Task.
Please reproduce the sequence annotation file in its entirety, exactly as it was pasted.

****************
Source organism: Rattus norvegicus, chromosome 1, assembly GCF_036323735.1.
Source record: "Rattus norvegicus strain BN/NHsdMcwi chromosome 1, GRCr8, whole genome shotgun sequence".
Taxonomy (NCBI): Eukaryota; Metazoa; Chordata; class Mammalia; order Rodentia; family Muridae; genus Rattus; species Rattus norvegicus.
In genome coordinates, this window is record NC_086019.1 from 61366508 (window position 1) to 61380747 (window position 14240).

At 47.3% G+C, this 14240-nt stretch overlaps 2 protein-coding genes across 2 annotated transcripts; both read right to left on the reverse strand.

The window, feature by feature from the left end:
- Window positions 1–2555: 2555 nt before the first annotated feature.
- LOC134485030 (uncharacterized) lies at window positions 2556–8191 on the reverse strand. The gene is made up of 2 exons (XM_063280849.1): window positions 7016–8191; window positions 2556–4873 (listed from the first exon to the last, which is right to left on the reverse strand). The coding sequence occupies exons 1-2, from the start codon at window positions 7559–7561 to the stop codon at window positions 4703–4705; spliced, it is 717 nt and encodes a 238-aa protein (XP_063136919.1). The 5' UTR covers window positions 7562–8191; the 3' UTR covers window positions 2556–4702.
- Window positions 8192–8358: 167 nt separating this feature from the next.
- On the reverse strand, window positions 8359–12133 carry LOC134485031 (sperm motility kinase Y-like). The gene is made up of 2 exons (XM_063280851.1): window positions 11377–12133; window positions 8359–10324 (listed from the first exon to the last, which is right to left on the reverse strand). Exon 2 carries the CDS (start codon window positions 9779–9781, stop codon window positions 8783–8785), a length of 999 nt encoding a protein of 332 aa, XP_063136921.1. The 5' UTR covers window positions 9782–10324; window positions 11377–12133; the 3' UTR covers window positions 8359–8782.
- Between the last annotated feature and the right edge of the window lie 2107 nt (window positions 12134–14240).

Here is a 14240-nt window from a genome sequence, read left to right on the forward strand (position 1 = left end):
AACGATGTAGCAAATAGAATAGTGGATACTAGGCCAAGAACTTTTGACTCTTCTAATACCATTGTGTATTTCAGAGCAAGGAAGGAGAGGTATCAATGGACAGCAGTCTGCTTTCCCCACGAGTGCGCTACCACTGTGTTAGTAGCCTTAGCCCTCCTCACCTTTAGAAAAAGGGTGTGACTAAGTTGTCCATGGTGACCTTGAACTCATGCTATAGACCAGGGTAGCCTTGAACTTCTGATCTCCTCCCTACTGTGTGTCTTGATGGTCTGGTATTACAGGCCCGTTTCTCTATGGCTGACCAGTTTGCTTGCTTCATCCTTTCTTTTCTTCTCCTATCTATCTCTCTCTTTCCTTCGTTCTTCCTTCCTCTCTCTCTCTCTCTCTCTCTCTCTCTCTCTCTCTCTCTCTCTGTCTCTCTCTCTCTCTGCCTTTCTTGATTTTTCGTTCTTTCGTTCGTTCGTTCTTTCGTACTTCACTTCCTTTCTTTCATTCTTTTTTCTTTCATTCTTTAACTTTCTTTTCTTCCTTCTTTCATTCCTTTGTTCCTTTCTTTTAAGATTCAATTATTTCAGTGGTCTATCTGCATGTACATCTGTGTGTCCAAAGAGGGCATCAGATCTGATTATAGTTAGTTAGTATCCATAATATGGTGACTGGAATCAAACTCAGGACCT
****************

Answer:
Source organism: Rattus norvegicus, chromosome 1, assembly GCF_036323735.1.
Source record: "Rattus norvegicus strain BN/NHsdMcwi chromosome 1, GRCr8, whole genome shotgun sequence".
Taxonomy (NCBI): Eukaryota; Metazoa; Chordata; class Mammalia; order Rodentia; family Muridae; genus Rattus; species Rattus norvegicus.
In genome coordinates, this window is record NC_086019.1 from 61366508 (window position 1) to 61380747 (window position 14240).

At 47.3% G+C, this 14240-nt stretch overlaps 2 protein-coding genes across 2 annotated transcripts; both read right to left on the reverse strand.

The window, feature by feature from the left end:
- Window positions 1–2555: 2555 nt before the first annotated feature.
- LOC134485030 (uncharacterized) lies at window positions 2556–8191 on the reverse strand. The gene is made up of 2 exons (XM_063280849.1): window positions 7016–8191; window positions 2556–4873 (listed from the first exon to the last, which is right to left on the reverse strand). The coding sequence occupies exons 1-2, from the start codon at window positions 7559–7561 to the stop codon at window positions 4703–4705; spliced, it is 717 nt and encodes a 238-aa protein (XP_063136919.1). The 5' UTR covers window positions 7562–8191; the 3' UTR covers window positions 2556–4702.
- Window positions 8192–8358: 167 nt separating this feature from the next.
- On the reverse strand, window positions 8359–12133 carry LOC134485031 (sperm motility kinase Y-like). The gene is made up of 2 exons (XM_063280851.1): window positions 11377–12133; window positions 8359–10324 (listed from the first exon to the last, which is right to left on the reverse strand). Exon 2 carries the CDS (start codon window positions 9779–9781, stop codon window positions 8783–8785), a length of 999 nt encoding a protein of 332 aa, XP_063136921.1. The 5' UTR covers window positions 9782–10324; window positions 11377–12133; the 3' UTR covers window positions 8359–8782.
- Between the last annotated feature and the right edge of the window lie 2107 nt (window positions 12134–14240).

Here is a 14240-nt window from a genome sequence, read left to right on the forward strand (position 1 = left end):
AACGATGTAGCAAATAGAATAGTGGATACTAGGCCAAGAACTTTTGACTCTTCTAATACCATTGTGTATTTCAGAGCAAGGAAGGAGAGGTATCAATGGACAGCAGTCTGCTTTCCCCACGAGTGCGCTACCACTGTGTTAGTAGCCTTAGCCCTCCTCACCTTTAGAAAAAGGGTGTGACTAAGTTGTCCATGGTGACCTTGAACTCATGCTATAGACCAGGGTAGCCTTGAACTTCTGATCTCCTCCCTACTGTGTGTCTTGATGGTCTGGTATTACAGGCCCGTTTCTCTATGGCTGACCAGTTTGCTTGCTTCATCCTTTCTTTTCTTCTCCTATCTATCTCTCTCTTTCCTTCGTTCTTCCTTCCTCTCTCTCTCTCTCTCTCTCTCTCTCTCTCTCTCTCTCTCTCTGTCTCTCTCTCTCTCTGCCTTTCTTGATTTTTCGTTCTTTCGTTCGTTCGTTCTTTCGTACTTCACTTCCTTTCTTTCATTCTTTTTTCTTTCATTCTTTAACTTTCTTTTCTTCCTTCTTTCATTCCTTTGTTCCTTTCTTTTAAGATTCAATTATTTCAGTGGTCTATCTGCATGTACATCTGTGTGTCCAAAGAGGGCATCAGATCTGATTATAGTTAGTTAGTATCCATAATATGGTGACTGGAATCAAACTCAGGACCT